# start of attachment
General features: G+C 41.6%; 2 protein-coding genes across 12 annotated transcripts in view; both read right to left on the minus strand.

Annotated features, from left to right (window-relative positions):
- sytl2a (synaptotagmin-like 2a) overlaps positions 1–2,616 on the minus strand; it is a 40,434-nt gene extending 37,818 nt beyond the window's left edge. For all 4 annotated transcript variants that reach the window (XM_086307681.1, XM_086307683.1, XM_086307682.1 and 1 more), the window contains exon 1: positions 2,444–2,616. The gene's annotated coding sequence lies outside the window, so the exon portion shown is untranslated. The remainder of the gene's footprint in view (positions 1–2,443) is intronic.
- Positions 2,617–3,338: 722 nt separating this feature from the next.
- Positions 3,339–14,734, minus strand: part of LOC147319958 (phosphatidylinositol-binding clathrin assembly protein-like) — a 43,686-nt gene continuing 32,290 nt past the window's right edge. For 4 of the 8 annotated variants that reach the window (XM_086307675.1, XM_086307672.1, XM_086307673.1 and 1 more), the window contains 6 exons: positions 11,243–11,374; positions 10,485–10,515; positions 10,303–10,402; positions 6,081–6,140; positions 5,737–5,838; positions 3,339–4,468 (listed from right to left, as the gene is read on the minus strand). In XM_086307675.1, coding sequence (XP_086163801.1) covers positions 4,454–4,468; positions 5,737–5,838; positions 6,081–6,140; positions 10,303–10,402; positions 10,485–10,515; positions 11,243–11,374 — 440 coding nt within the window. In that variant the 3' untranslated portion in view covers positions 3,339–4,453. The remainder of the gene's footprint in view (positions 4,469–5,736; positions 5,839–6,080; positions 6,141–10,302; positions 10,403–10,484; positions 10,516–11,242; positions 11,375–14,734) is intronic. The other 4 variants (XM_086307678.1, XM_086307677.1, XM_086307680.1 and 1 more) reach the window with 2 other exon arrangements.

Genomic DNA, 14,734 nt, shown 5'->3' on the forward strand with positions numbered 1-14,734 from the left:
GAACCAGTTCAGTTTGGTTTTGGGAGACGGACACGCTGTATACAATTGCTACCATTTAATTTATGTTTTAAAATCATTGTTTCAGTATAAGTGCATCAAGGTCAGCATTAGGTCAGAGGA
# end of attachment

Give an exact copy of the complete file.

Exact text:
General features: G+C 41.6%; 2 protein-coding genes across 12 annotated transcripts in view; both read right to left on the minus strand.

Annotated features, from left to right (window-relative positions):
- sytl2a (synaptotagmin-like 2a) overlaps positions 1–2,616 on the minus strand; it is a 40,434-nt gene extending 37,818 nt beyond the window's left edge. For all 4 annotated transcript variants that reach the window (XM_086307681.1, XM_086307683.1, XM_086307682.1 and 1 more), the window contains exon 1: positions 2,444–2,616. The gene's annotated coding sequence lies outside the window, so the exon portion shown is untranslated. The remainder of the gene's footprint in view (positions 1–2,443) is intronic.
- Positions 2,617–3,338: 722 nt separating this feature from the next.
- Positions 3,339–14,734, minus strand: part of LOC147319958 (phosphatidylinositol-binding clathrin assembly protein-like) — a 43,686-nt gene continuing 32,290 nt past the window's right edge. For 4 of the 8 annotated variants that reach the window (XM_086307675.1, XM_086307672.1, XM_086307673.1 and 1 more), the window contains 6 exons: positions 11,243–11,374; positions 10,485–10,515; positions 10,303–10,402; positions 6,081–6,140; positions 5,737–5,838; positions 3,339–4,468 (listed from right to left, as the gene is read on the minus strand). In XM_086307675.1, coding sequence (XP_086163801.1) covers positions 4,454–4,468; positions 5,737–5,838; positions 6,081–6,140; positions 10,303–10,402; positions 10,485–10,515; positions 11,243–11,374 — 440 coding nt within the window. In that variant the 3' untranslated portion in view covers positions 3,339–4,453. The remainder of the gene's footprint in view (positions 4,469–5,736; positions 5,839–6,080; positions 6,141–10,302; positions 10,403–10,484; positions 10,516–11,242; positions 11,375–14,734) is intronic. The other 4 variants (XM_086307678.1, XM_086307677.1, XM_086307680.1 and 1 more) reach the window with 2 other exon arrangements.

Genomic DNA, 14,734 nt, shown 5'->3' on the forward strand with positions numbered 1-14,734 from the left:
GAACCAGTTCAGTTTGGTTTTGGGAGACGGACACGCTGTATACAATTGCTACCATTTAATTTATGTTTTAAAATCATTGTTTCAGTATAAGTGCATCAAGGTCAGCATTAGGTCAGAGGA